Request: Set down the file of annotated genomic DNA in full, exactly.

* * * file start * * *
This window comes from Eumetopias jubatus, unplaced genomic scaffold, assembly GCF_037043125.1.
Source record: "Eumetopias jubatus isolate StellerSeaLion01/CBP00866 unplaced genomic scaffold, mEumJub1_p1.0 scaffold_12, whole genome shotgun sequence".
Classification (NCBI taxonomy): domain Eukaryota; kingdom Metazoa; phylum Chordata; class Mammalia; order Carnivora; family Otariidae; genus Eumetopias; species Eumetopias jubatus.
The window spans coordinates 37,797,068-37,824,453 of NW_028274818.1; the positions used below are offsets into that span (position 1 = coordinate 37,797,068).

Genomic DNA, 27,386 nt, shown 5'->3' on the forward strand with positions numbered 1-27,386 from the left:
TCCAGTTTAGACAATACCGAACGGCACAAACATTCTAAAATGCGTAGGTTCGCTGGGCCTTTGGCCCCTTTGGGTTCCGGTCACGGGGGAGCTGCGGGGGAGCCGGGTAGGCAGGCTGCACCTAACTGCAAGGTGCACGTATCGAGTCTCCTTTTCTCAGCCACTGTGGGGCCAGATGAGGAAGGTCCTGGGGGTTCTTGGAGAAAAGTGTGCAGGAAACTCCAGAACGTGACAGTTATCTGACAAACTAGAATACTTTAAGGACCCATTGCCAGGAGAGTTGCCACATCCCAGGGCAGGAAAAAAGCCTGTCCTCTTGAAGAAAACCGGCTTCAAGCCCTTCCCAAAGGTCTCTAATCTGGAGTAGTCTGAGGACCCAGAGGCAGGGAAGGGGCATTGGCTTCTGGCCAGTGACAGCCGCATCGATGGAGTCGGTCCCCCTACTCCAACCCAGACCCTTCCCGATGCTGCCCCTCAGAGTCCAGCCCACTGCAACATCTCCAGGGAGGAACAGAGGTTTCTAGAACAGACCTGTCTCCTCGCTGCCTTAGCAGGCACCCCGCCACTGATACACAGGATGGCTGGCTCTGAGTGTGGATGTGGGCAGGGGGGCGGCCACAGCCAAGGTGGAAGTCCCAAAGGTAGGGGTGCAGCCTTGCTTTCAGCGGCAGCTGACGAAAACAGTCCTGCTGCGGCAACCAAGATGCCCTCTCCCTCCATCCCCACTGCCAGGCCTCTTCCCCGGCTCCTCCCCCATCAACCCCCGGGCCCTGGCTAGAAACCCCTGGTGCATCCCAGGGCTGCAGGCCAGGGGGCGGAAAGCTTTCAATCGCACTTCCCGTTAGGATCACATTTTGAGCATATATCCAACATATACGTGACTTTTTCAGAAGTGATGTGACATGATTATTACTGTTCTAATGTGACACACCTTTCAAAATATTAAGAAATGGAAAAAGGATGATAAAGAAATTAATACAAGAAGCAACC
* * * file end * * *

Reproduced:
This window comes from Eumetopias jubatus, unplaced genomic scaffold, assembly GCF_037043125.1.
Source record: "Eumetopias jubatus isolate StellerSeaLion01/CBP00866 unplaced genomic scaffold, mEumJub1_p1.0 scaffold_12, whole genome shotgun sequence".
Classification (NCBI taxonomy): domain Eukaryota; kingdom Metazoa; phylum Chordata; class Mammalia; order Carnivora; family Otariidae; genus Eumetopias; species Eumetopias jubatus.
The window spans coordinates 37,797,068-37,824,453 of NW_028274818.1; the positions used below are offsets into that span (position 1 = coordinate 37,797,068).

Genomic DNA, 27,386 nt, shown 5'->3' on the forward strand with positions numbered 1-27,386 from the left:
TCCAGTTTAGACAATACCGAACGGCACAAACATTCTAAAATGCGTAGGTTCGCTGGGCCTTTGGCCCCTTTGGGTTCCGGTCACGGGGGAGCTGCGGGGGAGCCGGGTAGGCAGGCTGCACCTAACTGCAAGGTGCACGTATCGAGTCTCCTTTTCTCAGCCACTGTGGGGCCAGATGAGGAAGGTCCTGGGGGTTCTTGGAGAAAAGTGTGCAGGAAACTCCAGAACGTGACAGTTATCTGACAAACTAGAATACTTTAAGGACCCATTGCCAGGAGAGTTGCCACATCCCAGGGCAGGAAAAAAGCCTGTCCTCTTGAAGAAAACCGGCTTCAAGCCCTTCCCAAAGGTCTCTAATCTGGAGTAGTCTGAGGACCCAGAGGCAGGGAAGGGGCATTGGCTTCTGGCCAGTGACAGCCGCATCGATGGAGTCGGTCCCCCTACTCCAACCCAGACCCTTCCCGATGCTGCCCCTCAGAGTCCAGCCCACTGCAACATCTCCAGGGAGGAACAGAGGTTTCTAGAACAGACCTGTCTCCTCGCTGCCTTAGCAGGCACCCCGCCACTGATACACAGGATGGCTGGCTCTGAGTGTGGATGTGGGCAGGGGGGCGGCCACAGCCAAGGTGGAAGTCCCAAAGGTAGGGGTGCAGCCTTGCTTTCAGCGGCAGCTGACGAAAACAGTCCTGCTGCGGCAACCAAGATGCCCTCTCCCTCCATCCCCACTGCCAGGCCTCTTCCCCGGCTCCTCCCCCATCAACCCCCGGGCCCTGGCTAGAAACCCCTGGTGCATCCCAGGGCTGCAGGCCAGGGGGCGGAAAGCTTTCAATCGCACTTCCCGTTAGGATCACATTTTGAGCATATATCCAACATATACGTGACTTTTTCAGAAGTGATGTGACATGATTATTACTGTTCTAATGTGACACACCTTTCAAAATATTAAGAAATGGAAAAAGGATGATAAAGAAATTAATACAAGAAGCAACC